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Distributional wants to provide software to mitigate the danger of AI.

Companies are becoming more interested in AI and how it may be utilized to (possibly) increase productivity. They are, however, cautious of the hazards. According to a recent Workday poll, the top challenges to AI deployment are the timeliness and dependability of the underlying data, possible bias, and security and privacy.

Scott Clark, who previously co-founded the AI training and experimentation platform SigOpt (which Intel acquired in 2020), saw a business opportunity and set out to produce “software that makes AI safe, reliable, and secure.” Clark founded Distributional to develop the first version of this software with the purpose of scaling and standardizing testing for multiple AI use cases.

“Distributional is building the modern enterprise platform for AI testing and evaluation,” Clark said in an email interview with Eltrys. “As AI applications’ power grows, so does the risk of harm.” Our tool is designed to help AI product teams discover, evaluate, and resolve AI risk before it damages their customers in production.”

Clark was motivated to start distribution after experiencing tech-related AI issues at Intel after the purchase of SigOpt. As Intel’s VP and GM of AI and high-performance computation, he found it virtually impossible to assure that high-quality AI testing occurred on a regular basis.

“The lessons I drew from my convergence of experiences pointed to the need for AI testing and evaluation,” Clark went on to say. “Whether it’s due to hallucinations, instability, inaccuracy, integration, or any of dozens of other potential issues, teams frequently struggle to identify, understand, and address AI risk through testing.” Deep and distributional knowledge are required for proper AI testing, which is a difficult challenge to tackle.”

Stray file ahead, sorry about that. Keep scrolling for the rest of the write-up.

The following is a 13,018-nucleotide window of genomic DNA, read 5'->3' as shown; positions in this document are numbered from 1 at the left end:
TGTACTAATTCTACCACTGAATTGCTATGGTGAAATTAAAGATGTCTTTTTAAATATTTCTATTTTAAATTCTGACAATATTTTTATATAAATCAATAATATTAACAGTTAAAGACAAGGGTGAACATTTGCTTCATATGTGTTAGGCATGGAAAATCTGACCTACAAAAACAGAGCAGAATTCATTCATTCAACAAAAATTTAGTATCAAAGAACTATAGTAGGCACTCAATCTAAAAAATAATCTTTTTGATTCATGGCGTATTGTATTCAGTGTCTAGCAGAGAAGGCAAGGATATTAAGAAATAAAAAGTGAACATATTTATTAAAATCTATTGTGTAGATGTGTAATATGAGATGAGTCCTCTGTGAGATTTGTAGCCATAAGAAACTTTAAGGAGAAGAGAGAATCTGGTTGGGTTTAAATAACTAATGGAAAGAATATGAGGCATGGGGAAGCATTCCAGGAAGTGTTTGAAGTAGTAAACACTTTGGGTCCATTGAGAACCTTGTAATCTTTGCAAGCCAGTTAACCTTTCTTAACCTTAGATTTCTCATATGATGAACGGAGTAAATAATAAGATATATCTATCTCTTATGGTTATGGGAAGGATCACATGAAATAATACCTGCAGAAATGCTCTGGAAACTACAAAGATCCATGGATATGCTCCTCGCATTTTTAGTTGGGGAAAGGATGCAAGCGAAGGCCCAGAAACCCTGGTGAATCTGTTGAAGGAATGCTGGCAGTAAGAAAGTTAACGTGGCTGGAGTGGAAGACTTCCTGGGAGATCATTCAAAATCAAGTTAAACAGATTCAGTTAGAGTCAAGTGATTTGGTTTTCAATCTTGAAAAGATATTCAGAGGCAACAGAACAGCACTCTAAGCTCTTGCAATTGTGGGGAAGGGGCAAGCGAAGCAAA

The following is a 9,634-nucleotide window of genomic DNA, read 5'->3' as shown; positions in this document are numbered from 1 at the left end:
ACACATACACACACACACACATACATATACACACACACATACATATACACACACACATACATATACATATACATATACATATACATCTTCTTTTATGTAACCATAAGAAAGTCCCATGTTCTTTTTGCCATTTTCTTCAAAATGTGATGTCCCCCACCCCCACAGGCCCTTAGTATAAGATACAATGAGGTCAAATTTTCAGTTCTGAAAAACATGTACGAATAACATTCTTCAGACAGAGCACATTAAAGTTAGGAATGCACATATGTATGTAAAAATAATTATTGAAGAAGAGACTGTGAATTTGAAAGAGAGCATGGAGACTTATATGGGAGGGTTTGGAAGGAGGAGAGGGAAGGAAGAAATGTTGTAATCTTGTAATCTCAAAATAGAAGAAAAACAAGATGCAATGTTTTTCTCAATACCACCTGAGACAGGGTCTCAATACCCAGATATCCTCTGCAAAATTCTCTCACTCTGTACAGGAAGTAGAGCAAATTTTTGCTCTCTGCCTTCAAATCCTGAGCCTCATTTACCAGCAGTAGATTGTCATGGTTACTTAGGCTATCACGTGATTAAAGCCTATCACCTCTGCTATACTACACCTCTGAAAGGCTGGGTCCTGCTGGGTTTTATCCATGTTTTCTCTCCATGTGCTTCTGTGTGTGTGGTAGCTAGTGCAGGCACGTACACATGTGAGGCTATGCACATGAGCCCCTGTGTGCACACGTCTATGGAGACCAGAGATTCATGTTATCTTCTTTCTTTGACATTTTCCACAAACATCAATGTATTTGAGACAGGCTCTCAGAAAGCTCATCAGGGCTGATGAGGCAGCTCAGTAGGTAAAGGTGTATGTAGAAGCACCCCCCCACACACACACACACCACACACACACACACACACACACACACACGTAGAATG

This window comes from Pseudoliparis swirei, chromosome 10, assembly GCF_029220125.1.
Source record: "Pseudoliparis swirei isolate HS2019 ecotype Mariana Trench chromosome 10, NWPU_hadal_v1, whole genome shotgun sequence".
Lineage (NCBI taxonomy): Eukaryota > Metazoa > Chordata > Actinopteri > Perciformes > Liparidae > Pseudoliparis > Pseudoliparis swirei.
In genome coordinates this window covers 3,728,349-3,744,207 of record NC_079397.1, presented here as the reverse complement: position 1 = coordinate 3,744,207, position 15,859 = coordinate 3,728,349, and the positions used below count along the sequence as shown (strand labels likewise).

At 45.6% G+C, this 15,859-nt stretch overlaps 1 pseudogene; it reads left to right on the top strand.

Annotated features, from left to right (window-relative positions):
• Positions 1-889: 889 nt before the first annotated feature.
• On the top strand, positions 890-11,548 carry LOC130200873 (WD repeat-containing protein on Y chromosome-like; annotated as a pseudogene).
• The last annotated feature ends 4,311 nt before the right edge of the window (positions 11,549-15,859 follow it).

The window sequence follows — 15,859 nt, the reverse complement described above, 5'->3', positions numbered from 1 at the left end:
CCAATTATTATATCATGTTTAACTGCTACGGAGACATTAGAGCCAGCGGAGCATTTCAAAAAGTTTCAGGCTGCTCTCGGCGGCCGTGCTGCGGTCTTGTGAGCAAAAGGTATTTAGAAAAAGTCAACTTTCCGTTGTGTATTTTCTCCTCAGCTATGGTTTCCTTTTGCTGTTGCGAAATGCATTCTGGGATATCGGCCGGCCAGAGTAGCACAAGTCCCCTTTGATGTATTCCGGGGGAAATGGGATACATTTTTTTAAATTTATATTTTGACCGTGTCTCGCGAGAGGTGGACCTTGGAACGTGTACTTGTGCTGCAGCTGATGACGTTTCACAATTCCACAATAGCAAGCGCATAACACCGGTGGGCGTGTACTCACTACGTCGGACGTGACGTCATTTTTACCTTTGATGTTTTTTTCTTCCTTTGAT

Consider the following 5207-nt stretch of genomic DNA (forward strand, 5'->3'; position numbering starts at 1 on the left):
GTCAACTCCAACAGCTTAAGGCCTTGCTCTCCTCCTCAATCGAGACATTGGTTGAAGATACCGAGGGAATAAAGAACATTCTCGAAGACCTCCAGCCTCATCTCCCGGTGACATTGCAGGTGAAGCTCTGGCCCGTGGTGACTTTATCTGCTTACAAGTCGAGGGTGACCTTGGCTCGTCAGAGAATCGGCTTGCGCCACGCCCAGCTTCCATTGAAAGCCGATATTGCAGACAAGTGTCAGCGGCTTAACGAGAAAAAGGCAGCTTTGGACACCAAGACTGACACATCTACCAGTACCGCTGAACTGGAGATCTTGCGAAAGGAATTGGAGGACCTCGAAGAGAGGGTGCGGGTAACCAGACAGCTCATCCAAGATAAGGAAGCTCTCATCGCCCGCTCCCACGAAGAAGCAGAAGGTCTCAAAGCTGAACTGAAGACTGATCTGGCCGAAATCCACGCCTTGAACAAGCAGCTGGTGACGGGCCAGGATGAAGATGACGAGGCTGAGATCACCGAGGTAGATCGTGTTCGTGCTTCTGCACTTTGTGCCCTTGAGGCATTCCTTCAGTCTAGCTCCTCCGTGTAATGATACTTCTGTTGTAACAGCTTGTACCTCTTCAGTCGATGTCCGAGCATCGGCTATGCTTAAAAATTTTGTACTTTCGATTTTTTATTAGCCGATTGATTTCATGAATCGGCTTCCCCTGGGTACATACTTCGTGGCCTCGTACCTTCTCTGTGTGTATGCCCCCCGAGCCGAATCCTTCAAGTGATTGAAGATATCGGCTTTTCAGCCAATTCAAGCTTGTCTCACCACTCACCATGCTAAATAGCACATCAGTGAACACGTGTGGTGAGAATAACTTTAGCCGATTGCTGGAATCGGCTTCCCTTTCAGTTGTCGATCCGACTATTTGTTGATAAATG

The basic product of Distributional tries to discover and diagnose AI “harm” from huge language models (similar to OpenAI’s ChatGPT) and other forms of AI models, seeking to semi-automatically determine what, how, and where to test models. Clark claims that the program provides firms with a “complete” perspective of AI risk in a sandbox-like pre-production environment.

“Most teams choose to assume model behavior risk and accept that models will have issues.” Clark said. “Some may attempt ad hoc manual testing to identify these issues, which is time-consuming, disorganized, and inherently incomplete.” Others may attempt to detect these vulnerabilities passively with passive monitoring techniques when AI is in production. “As a consequence, our platform contains an extensible testing framework for continually testing and analyzing stability and robustness, a customizable testing dashboard for visualizing and understanding test results, and an intelligent test suite for designing, prioritizing, and generating the appropriate mix of tests.”

Clark was hazy on the specifics of how this all works, as well as the general strokes of Distributional’s platform. In his defense, he said that the company is still in the process of co-designing the product with corporate partners.

So, given that Distributional is pre-revenue, pre-launch, and has no paying clients, how can it compete with the AI testing and assessment platforms that are currently on the market? After all, there are numerous, like Kolena, Prolific, Giskard, and Patronus, many of which are well-funded. As if the rivalry wasn’t fierce enough, IT behemoths such as Google Cloud, AWS, and Azure provide model assessment tools as well.

Clark argues that Distributional is distinct in its enterprise-oriented software. “From day one, we’re building software capable of meeting the data privacy, scalability, and complexity requirements of large enterprises in both unregulated and highly regulated industries,” the CEO added. “The types of enterprises with whom we are designing our product have requirements that extend beyond existing offerings available in the market, which tend to be individual developer-focused tools.”

If everything goes as planned, Distributional will begin collecting income early next year when its platform becomes generally available and a few of its design partners convert to paying clients. Meanwhile, the firm is gathering cash from venture capitalists. Distributional revealed today that it has secured a $11 million seed round headed by Andreessen Horowitz’s Martin Casado, with participation from Operator Stack, Point72 Ventures, SV Angel, Two Sigma, and angel investors.

“We hope to usher in a virtuous cycle for our customers,” Clark went on to say. “By improving testing, teams will be more confident in deploying AI in their applications.” They will see the influence of AI rise exponentially as they deploy more of it. As users get more familiar with this impact scale, they will apply it to increasingly complicated and relevant challenges, which will need even more testing to guarantee they are safe, trustworthy, and secure.

Eltrys Team
Author: Eltrys Team

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